The last decade has seen the use of technology fundamentally change the practice of building design, for both better and worse. The internet gives us real time connection to ideas, products, and people worldwide. It has educated our clients and our staffs regarding best practices. Sophisticated software allows us to explore building solutions in three dimensions in hundreds of permutations. This is all good and theoretically should result in better buildings inside and out. At the same time, however, technology has had some negative affects. It has quickened the expected pace of project delivery to warp-speed, often without proper staff training or controls. It encourages designers to go wide rather than deep in true building systems understanding, especially detailing. Even powerful programs often ignore connections, interfaces and other crucial building details. One downside of the increased pace is the increasing number of hours that talented architects and engineers must work to keep pace. Although we aging baby boomers are perhaps resigned to long hours as a price of success, there is a growing younger generation of talent that seems intent on finding a better balance between work and play. I hope they succeed, though signs point to more pressure for more complicated buildings delivered ever faster.
Lee Slade is an engineer and senior principal at Walter P. Moore in Houston.
Karen Stephenson, Ph.D.
The biggest impact in the past 10 years has come from two things:
1. The advance of technology
2. The advance of terrorism
How Buildings Learn, a book by Steward Brand, is so 19th century. The next big thing is “How Buildings Compute” and if they can compute, then buildings can become the corporate stewards of leading the greening of their local environment. If all buildings can do this, then we have reduced the toxic effects that buildings have on the environment. We just have to work on humans’ bad behavior next which is point two.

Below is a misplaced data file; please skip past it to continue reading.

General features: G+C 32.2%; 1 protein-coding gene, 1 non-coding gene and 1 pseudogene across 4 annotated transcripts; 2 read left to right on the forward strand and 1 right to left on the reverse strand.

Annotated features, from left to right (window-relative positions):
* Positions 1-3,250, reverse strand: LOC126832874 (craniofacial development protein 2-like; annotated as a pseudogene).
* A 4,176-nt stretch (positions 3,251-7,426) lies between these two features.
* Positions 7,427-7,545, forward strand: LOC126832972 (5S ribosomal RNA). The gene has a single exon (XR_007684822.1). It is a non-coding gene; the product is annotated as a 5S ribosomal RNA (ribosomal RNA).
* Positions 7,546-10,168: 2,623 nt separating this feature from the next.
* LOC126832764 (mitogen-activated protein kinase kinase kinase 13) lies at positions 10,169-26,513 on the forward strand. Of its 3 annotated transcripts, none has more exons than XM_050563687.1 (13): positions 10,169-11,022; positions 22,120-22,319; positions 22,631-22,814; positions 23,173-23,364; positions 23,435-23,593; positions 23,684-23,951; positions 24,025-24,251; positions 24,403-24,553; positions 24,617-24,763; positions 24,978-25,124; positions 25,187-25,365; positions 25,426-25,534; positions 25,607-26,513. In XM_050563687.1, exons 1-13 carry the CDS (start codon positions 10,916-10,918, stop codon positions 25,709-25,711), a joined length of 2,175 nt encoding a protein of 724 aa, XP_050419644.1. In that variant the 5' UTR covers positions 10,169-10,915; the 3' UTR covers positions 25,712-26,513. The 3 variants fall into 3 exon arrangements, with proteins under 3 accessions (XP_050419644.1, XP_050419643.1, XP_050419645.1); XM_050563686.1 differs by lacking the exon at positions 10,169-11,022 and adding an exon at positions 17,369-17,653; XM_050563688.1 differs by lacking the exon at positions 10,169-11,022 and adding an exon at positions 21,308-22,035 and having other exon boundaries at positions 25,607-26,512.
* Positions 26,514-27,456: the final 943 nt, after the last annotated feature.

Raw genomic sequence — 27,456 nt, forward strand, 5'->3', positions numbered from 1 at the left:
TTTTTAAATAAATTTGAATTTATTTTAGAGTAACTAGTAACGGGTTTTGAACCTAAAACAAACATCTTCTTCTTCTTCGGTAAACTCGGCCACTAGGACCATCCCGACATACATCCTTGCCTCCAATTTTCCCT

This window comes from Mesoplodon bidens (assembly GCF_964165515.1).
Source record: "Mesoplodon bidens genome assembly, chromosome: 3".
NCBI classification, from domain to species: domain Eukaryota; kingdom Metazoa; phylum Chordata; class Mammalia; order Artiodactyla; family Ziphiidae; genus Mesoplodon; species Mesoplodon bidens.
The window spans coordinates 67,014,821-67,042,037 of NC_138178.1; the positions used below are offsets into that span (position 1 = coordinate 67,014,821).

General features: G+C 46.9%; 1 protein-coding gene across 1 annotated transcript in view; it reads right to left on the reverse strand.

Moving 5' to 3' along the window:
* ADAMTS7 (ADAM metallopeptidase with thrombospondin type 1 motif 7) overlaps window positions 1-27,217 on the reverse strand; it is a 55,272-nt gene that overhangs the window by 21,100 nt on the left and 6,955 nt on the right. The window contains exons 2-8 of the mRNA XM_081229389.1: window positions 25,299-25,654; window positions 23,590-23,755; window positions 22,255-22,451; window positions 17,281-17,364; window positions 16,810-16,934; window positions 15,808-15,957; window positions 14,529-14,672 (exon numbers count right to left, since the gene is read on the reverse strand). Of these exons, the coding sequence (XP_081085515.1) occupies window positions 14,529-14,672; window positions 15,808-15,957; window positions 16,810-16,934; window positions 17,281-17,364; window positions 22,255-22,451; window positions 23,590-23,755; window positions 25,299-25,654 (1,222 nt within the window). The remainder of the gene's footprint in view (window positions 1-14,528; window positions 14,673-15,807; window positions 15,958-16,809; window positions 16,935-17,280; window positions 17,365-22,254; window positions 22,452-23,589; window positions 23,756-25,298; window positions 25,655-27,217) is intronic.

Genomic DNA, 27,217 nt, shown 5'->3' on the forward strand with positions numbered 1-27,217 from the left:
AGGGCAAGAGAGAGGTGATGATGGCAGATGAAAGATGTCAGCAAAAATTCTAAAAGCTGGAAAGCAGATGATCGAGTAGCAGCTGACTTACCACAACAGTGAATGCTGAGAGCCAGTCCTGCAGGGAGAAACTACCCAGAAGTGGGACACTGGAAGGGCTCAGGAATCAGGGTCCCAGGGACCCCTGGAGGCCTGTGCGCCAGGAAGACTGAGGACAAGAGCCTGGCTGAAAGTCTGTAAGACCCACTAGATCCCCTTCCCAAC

Karen Stephenson, Ph.D., is president of NetForm, Inc., and a DFC senior fellow.
Since 1995, technology has become inexorably integrated into the practice of architecture, from creation of design information with digital tools to collaboration through the Internet. The opportunity to more accurately depict design and transmit it between studios or time zones has fundamentally altered the processes by which buildings are designed (but not built; see below). Powerful digital design tools have changed the nature of work in the studio, the resulting deliverable products, and the basis of form-making, increasing levels of resolution and refinement—think curving forms, high-resolution color displays, and large format color plotters. Work has accelerated with the expectations that accrue from digital exchange of data (starting with the fax and now normalized through e-mail and the Web) and the age of “fast architecture” is now permanently with us, manifest in a wide variety of newly-hatched project delivery models like design-build or Project Alliance. The investments in digital infrastructure that were installed during the dot-com bubble will subsequently pay returns in the next 10 years.
Phil Bernstein is vice president of Autodesk’s Building Industry Division and a DFC senior fellow. He has been a faculty member of the Yale School of Architecture since 1988.
The past 10 years have been a traumatic experience for the profession as it goes through its numerous iterations of “redefinition of the profession.” Learning new tools, such as technology-based solutions like CAD, has brought new values, new revenues and new processes to design and the business of architecture. As we grow from using technology as a computing “electronic pencil” to using it as the basic form of business and design communication, an entire generation of professionals has been caught in a purgatory between old and new. The past practice of “storytelling” from one generation to another has been lost in the past 10 years as the tools of one generation are fundamentally different from the tools of the next generation, leaving only the best firms as the ones who have successfully bridged this gap. But technology was not the only culprit responsible for the Architecture Class of the 1990s being known as “Generation Lost”… so were HIV and AIDS. An entire generation of talented individuals has been lost to the horrors of HIV and AIDS, leaving my generation without the leadership necessary to help cross the threshold from good designer to great designer. By skipping a generation due to HIV/AIDS and the technology tsunami of the 1990s, the younger design professionals are at a distinct disadvantage moving into the next 10 years from previous generations.
Paul Doherty is managing director of the General Land Corporation in San Diego, Calif.